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Radio Australia PACIFIC BEAT April 15, 2002 Melbourne, Australia

Phone betting on Australian sporting events is an important source of income for the Vanuatu government.

The next time you're at an Australian racecourse, don't be surprised if you see people reaching for their mobile phones and dialing Vanuatu.

For years now, local legislation has allowed companies to set up shop in the capital, Port Vila, to accept bets from Australian punters at Australian racetracks. It's an arrangement that enables betting shops to avoid Australia's higher levels of taxation while offering substantial amounts to Vanuatu's government coffers.

Other international gambling schemes, like Crown Casino’s proposal for on-line casinos in Vanuatu, are potential revenue spinners for small island states.

Not surprisingly, not everyone is happy with Vanuatu's phone-betting set-up, and some companies prefer to leave the country rather than incur the wrath of Australian authorities.

PACIFIC BEAT’s James Panichi reports.

Vanuatu's top phone betting company, the Number One Betting Shop, last year decided to take the money and run -- back to Australia.

When the profitable company was bought by British public company, its management agreed to move to Darwin.

The decision was largely regarded as the result of tough legislation introduced by state governments in New South Wales and Victoria.

The laws include a (AUD)$ 5,000 fine or a jail terms for anyone in those two states caught betting through Vanuatu. These laws were a bid to protect the millions of dollars of gaming revenue on which Australian state governments have come to rely.

This meant that although the Vanuatu betting companies were not breaking any law when turning over (AUD)$ 500 million in 2001, most of their Australian clients were.

Michael Sullivan from explains that when The Betting Shop was purchased in Vanuatu, it was always the intention to move it back to Australia.

"Australia does have a very good commercial name in gaming and wagering around the world. It is a strictly regulated jurisdiction, which we respect being a part of. Certainly there are some image benefits there. And it's also an easier country to do corporate business than, say, Vanuatu is.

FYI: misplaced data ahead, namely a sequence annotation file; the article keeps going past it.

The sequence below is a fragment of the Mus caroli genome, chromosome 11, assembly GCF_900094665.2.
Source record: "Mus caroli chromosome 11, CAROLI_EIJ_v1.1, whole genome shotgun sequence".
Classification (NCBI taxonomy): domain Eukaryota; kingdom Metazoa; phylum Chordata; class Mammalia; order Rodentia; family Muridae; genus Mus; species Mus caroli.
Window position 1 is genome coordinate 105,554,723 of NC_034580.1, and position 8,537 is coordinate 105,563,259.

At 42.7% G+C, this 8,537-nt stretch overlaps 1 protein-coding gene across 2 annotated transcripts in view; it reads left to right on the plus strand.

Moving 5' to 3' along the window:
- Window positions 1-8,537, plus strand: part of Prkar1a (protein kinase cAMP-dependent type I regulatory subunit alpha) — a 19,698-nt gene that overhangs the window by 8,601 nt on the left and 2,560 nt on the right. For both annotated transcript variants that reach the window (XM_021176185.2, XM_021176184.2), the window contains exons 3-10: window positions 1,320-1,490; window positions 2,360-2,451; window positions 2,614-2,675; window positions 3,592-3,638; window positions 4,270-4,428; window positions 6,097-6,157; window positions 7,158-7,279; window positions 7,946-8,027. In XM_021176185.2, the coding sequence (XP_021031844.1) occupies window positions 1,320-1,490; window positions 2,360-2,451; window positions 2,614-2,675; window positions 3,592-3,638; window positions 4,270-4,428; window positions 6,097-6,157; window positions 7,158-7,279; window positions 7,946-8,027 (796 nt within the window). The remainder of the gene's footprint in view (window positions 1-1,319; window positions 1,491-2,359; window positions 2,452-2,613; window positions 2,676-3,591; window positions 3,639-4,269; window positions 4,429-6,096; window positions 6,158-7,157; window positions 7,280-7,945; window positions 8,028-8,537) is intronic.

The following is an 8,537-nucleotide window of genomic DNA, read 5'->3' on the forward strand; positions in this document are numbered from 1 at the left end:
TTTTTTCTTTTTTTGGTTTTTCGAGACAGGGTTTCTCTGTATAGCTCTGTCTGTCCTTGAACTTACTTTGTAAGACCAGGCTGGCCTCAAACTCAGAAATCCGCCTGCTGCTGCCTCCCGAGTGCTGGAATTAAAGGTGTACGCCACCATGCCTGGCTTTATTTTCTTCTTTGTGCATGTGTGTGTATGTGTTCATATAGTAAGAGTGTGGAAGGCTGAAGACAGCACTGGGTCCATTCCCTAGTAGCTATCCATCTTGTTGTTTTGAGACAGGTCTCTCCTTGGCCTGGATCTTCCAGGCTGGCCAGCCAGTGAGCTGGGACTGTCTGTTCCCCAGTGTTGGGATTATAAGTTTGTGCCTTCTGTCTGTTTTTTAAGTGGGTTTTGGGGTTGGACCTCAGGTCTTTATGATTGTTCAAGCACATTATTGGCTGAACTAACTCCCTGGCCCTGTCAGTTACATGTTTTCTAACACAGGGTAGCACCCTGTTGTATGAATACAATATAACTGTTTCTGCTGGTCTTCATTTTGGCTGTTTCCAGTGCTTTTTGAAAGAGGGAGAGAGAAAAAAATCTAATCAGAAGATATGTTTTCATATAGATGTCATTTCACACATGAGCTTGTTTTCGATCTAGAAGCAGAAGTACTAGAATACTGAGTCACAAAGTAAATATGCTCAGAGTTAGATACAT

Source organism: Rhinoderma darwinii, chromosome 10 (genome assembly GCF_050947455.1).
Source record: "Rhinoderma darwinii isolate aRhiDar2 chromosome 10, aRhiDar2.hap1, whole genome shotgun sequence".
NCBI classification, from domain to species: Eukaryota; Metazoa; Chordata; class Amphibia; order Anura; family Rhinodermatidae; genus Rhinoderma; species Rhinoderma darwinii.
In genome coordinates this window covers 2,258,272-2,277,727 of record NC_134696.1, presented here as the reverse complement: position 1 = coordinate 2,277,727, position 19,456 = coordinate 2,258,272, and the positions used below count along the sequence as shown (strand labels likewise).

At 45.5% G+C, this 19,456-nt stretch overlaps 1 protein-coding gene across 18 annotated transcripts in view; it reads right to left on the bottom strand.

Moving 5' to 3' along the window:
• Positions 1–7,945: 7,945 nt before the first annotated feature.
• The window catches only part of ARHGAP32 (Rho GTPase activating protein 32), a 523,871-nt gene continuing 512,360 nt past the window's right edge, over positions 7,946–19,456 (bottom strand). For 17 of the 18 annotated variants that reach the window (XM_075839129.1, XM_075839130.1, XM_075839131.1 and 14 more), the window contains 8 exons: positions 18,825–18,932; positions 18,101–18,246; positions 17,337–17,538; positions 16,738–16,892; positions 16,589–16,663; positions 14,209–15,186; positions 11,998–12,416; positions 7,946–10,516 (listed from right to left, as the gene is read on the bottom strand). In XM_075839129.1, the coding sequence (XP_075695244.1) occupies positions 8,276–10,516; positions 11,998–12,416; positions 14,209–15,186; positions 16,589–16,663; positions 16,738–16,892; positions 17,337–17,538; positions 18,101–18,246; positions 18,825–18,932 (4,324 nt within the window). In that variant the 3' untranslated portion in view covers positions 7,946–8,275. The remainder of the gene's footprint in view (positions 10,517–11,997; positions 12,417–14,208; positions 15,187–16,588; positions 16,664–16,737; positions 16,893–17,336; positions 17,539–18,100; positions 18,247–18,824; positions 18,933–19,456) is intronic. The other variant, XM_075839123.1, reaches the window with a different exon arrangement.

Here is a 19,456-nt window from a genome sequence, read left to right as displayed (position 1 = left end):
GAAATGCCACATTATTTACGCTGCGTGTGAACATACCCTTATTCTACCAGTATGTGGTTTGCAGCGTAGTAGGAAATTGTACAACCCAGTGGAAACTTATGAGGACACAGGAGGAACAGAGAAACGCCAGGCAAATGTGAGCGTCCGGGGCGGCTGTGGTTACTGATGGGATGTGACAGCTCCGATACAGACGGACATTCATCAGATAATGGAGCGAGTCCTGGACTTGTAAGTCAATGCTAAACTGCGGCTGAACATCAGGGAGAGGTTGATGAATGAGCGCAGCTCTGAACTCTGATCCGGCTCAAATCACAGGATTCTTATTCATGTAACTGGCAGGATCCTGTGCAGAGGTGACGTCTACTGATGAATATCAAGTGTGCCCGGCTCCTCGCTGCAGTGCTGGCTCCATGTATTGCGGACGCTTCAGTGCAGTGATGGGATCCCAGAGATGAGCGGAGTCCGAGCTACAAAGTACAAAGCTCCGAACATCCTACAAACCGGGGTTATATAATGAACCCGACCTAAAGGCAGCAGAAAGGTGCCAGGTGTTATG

"It's also becoming very difficult for us, as far as legislation from New South Wales and Victoria is concerned, to continue betting in Vanuatu. So we realized we had to come to Australia to be a part of what is a very well regulated regime."

Laws to stop betting?

Sullivan doubts that Victorian and New South Wales legislation is preventing people from betting.

"Given that the Number One Betting Shop turned over (AUD)$ 525 million a year, I'd say very ineffective. But nevertheless, we need to grow our business to the next level, and we thought that the most effective way for us to do that was from Australia."

Australian laws may have done little to stop local punters placing bets with Vanuatu phone betting companies, but the laws have limited the ability of the betting companies to promote their services.

When Alan Tripp's Number One Betting Shop left town in 2001, it became impossible for competitors to advertise and fill the void.

John McDonald from the Port Vila-based Dial-a-bet, says that while over 50 percent of his business comes from Australia, changes to state laws have made business harder to come by.

"I think people are certainly aware of it. We could probably market it a little bit differently. But we don't really market. Alan had a very good, strong marketing team. We don't have a team. Ours is mainly word-of-mouth. And we generate a few clients over a period. But they had a big marketing team, a big push, and they were certainly turning over big money, which everyone's aware of, and they were able to take on bigger players."

Vanuatu’s reaction

If the tough Australian laws are designed to protect the government's gaming revenue from international competition, Vanuatu is also keen to safeguard arrangements with both phone and internet betting companies. Vanuatu's Finance Minister, Joe Carlo, says his government is keen to do everything in its power to keep the betting companies in Vanuatu.

Mr. Carlo reacted with caution to claims by some operators who suggest they will follow the lead of the Number One Betting Shop unless they are given a better taxation deal.

"That's a concern for the government, because we believe that they are making considerable revenue from the business. The tax rate has been increased slightly."

Carlo states that the government is not considering lowering the tax rate to give them an added incentive to stay in Vanuatu.

For additional reports from Radio Australia/Pacific Beat, go to PACIFIC ISLANDS REPORT News/Information Links: Radio/TV News/Radio Australia/Pacific Beat.

For additional reports from Radio Australia, go to PACIFIC ISLANDS REPORT News/Information Links: Radio/TV News/Radio Australia.

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